Do we really want a world where poverty is increasing and the middle classes are in decline? Just look at what has happened the last few decades in Latin America, Africa, Asia and Russia.

Negative for much of the world’s population

One hundred faculty members at University of Chicago wrote a letter of protest when university president Robert ZImmer announced the creation of a $200m Milton Friedman Institute stating that “The effects of the neoliberal global order … strongly buttressed by the Chicago School of Economics, have by no means been unequivocally positive. Many would argue that they have been negative for much of the world’s population.” Since the time when Reagan was president the Chicago boys have dominated not only Washington but the world, not least through the IMF. So isn’t it time to stop implementing policies that favour multinational companies at the expense of the majority of people?

Do you agree with Pogge that many of the people who support the current international system are like passive Germans during the Nazi era? Do we really want the world’s middle classes and poor to be worse off? Is it really a good idea to have more people across the globe living in shantytowns? Or being homeless? What’s your opinion? Is it time to put market fundamentalism aside and start stimulating economies in order to grow again and give more people a decent life? Or are you of the opinion that Friedman’s version of corporate capitalism is the way forward?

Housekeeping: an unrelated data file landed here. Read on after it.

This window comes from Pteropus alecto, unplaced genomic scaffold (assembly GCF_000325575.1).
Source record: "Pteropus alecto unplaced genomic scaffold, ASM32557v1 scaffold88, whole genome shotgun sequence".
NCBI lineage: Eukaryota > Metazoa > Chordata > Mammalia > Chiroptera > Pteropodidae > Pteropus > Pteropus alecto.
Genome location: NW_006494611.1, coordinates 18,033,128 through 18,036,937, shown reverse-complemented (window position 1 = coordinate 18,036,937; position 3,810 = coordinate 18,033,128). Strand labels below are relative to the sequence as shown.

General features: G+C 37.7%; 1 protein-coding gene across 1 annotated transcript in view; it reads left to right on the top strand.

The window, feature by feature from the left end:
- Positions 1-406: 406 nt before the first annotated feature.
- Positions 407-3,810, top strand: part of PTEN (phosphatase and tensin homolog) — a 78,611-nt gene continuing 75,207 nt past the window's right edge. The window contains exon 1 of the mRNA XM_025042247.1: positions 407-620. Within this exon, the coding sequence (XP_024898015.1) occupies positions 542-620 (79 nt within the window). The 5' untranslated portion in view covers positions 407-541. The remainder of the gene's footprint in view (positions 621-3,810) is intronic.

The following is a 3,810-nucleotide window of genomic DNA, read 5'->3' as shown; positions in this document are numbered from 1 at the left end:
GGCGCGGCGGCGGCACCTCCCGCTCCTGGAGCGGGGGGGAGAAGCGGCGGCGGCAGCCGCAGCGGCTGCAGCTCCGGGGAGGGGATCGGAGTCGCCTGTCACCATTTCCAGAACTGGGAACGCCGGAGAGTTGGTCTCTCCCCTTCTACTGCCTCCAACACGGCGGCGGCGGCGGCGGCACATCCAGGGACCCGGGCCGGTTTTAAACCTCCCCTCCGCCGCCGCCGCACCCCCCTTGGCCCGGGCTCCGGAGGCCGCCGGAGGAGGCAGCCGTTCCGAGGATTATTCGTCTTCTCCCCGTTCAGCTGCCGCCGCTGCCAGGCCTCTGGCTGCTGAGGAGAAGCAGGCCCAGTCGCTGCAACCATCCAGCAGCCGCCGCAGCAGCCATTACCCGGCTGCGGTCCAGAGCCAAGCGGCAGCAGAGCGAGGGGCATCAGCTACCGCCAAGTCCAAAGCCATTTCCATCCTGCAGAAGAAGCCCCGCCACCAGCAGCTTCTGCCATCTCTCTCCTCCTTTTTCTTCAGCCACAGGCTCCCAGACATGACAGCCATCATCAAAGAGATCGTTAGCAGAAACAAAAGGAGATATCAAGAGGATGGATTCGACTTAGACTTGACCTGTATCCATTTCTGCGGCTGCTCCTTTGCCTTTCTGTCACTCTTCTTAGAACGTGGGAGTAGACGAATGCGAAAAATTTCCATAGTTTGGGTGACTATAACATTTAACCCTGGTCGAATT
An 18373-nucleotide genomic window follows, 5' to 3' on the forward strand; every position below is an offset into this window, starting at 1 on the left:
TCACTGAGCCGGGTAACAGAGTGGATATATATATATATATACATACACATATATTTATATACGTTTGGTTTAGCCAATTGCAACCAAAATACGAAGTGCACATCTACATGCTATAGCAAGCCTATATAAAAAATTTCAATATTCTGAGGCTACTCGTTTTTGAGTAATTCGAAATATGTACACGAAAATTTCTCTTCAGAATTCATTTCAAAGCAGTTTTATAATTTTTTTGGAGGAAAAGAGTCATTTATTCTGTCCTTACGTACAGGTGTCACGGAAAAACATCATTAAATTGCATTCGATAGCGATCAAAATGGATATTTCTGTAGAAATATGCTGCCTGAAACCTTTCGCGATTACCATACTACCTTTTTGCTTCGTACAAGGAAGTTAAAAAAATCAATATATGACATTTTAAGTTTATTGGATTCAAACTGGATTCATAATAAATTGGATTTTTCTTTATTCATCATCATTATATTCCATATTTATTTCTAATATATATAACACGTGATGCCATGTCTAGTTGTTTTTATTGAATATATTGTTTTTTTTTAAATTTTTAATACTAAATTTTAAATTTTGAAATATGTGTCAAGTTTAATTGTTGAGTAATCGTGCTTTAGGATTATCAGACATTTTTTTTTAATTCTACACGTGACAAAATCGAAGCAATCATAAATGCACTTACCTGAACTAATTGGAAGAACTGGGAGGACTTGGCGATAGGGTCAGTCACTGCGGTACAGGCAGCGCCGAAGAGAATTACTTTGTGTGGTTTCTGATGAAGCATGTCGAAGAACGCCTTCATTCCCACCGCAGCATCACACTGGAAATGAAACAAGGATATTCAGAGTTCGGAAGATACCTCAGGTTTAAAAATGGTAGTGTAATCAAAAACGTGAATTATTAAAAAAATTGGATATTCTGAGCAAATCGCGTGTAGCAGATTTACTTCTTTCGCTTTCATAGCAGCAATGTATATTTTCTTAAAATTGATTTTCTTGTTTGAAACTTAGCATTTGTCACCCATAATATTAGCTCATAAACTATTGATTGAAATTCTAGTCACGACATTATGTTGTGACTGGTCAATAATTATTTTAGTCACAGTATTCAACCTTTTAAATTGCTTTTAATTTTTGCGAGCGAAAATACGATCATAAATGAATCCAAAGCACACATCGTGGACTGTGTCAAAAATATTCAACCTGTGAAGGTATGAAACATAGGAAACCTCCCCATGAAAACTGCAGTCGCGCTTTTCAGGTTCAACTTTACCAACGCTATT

(Video: carnegiecouncil – You Tube, Picture: GovernmentZA )

Which economies will grow fastest this year?

Sunday, January 12th, 2014

Life is full of surprises and The Economist’s prediction may fall into that category. Watch this two-minute video outlining their forecast: